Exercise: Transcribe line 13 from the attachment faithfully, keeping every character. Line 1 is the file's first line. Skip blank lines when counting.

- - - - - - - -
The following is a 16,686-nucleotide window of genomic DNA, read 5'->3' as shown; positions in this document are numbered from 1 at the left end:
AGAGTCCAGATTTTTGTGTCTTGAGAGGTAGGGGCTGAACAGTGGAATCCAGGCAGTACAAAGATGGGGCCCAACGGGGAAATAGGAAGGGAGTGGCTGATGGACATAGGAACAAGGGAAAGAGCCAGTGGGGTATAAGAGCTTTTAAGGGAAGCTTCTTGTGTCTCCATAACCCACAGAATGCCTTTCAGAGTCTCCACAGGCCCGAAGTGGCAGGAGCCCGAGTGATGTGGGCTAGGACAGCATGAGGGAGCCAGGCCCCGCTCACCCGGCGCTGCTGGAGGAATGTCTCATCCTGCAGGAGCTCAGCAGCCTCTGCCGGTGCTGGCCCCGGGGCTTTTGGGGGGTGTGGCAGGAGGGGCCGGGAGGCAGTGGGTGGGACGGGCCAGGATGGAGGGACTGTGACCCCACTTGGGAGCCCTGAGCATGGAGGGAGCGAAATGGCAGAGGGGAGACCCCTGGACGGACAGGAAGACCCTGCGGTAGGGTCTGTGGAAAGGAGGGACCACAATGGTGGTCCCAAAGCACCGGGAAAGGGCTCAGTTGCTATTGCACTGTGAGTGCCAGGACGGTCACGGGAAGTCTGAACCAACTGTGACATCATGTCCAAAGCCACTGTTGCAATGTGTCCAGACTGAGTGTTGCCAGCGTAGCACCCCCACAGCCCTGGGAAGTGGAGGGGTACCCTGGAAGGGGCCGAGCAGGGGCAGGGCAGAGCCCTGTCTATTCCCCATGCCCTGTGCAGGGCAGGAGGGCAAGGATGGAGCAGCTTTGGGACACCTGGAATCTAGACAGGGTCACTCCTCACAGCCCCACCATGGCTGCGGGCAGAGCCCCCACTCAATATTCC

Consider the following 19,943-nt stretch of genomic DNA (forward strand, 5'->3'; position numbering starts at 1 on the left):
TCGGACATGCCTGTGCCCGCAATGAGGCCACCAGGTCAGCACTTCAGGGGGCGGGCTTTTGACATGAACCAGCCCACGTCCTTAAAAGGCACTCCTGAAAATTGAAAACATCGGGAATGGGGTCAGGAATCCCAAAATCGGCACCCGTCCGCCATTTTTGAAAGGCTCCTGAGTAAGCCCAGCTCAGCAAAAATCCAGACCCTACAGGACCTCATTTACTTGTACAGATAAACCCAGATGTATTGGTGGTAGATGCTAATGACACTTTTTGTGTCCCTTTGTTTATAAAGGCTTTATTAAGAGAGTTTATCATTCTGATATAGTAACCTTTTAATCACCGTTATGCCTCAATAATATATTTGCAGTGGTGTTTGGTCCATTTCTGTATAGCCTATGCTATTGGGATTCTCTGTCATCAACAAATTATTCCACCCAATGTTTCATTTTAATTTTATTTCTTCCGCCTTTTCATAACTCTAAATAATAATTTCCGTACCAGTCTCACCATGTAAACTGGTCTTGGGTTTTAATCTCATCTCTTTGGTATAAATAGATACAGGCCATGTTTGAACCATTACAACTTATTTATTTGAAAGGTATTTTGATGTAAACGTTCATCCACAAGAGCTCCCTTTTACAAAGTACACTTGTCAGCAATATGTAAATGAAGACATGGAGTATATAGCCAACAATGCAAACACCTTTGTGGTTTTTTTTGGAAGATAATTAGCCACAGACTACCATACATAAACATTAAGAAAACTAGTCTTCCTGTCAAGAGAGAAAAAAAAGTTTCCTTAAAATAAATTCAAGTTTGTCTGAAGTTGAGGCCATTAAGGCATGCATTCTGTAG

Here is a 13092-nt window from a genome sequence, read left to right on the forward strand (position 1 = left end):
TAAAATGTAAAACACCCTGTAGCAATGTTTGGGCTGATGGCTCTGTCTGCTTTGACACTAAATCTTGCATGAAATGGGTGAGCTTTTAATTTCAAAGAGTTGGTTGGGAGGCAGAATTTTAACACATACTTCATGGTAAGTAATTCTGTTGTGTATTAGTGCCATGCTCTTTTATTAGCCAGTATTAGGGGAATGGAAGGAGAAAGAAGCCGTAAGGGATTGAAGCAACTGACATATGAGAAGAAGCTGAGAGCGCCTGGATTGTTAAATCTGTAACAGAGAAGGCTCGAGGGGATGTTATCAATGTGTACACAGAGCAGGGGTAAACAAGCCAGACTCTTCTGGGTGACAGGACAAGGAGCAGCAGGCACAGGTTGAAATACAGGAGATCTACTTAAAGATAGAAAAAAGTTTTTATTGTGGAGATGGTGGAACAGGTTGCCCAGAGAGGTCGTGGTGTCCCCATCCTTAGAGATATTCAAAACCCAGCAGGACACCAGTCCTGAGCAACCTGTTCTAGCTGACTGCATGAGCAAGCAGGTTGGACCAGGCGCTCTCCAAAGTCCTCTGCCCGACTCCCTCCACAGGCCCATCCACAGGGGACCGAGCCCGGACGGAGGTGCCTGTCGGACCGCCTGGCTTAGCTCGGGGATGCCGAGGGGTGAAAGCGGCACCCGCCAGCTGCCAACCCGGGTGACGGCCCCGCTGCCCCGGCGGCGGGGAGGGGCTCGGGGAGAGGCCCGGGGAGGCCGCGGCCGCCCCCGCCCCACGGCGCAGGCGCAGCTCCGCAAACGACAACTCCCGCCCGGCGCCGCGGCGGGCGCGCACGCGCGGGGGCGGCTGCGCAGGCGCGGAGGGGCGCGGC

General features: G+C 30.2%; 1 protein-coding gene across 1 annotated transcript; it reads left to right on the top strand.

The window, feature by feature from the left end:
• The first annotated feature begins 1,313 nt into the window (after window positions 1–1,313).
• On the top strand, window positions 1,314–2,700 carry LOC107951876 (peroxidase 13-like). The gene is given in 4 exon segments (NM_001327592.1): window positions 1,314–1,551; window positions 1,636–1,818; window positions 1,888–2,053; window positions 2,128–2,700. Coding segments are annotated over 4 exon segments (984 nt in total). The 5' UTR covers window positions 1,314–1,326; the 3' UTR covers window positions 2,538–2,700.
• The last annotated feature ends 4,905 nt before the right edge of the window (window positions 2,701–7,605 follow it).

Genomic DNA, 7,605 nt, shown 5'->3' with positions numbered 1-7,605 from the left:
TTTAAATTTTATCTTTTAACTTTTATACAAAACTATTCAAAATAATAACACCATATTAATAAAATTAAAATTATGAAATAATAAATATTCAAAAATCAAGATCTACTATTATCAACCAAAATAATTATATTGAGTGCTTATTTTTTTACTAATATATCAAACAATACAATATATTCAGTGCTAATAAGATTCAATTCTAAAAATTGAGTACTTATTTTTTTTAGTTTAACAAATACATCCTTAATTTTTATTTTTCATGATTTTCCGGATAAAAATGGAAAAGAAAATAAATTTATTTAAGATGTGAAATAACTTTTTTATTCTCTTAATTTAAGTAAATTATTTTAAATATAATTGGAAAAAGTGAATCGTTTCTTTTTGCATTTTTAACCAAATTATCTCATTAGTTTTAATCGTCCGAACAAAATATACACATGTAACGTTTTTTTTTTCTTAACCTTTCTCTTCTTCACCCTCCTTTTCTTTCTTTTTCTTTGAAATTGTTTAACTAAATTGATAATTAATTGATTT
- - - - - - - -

TTTAAATTTTATCTTTTAACTTTTATACAAAACTATTCAAAATAATAACACCATATTAATAAAATTAAAATTATGAAATAATAAATATTCAAAAATCAAGATCTACTATTATCAACCAAAATAATTATATTGAGTGCTTATTTTTTTACTAATATATCAAACAATACAATATATTCAGTGCTAATAAGATTCAATTCTAAAAATTGAGTACTTATTTTTTTTAGTTTAACAAATACATCCTTAATTTTTATTTTTCATGATTTTCCGGATAAAAATGGAAAAGAAAATAAATTTATTTAAGATGTGAAATAACTTTTTTATTCTCTTAATTTAAGTAAATTATTTTAAATATAATTGGAAAAAGTGAATCGTTTCTTTTTGCATTTTTAACCAAATTATCTCATTAGTTTTAATCGTCCGAACAAAATATACACATGTAACGTTTTTTTTTTCTTAACCTTTCTCTTCTTCACCCTCCTTTTCTTTCTTTTTCTTTGAAATTGTTTAACTAAATTGATAATTAATTGATTT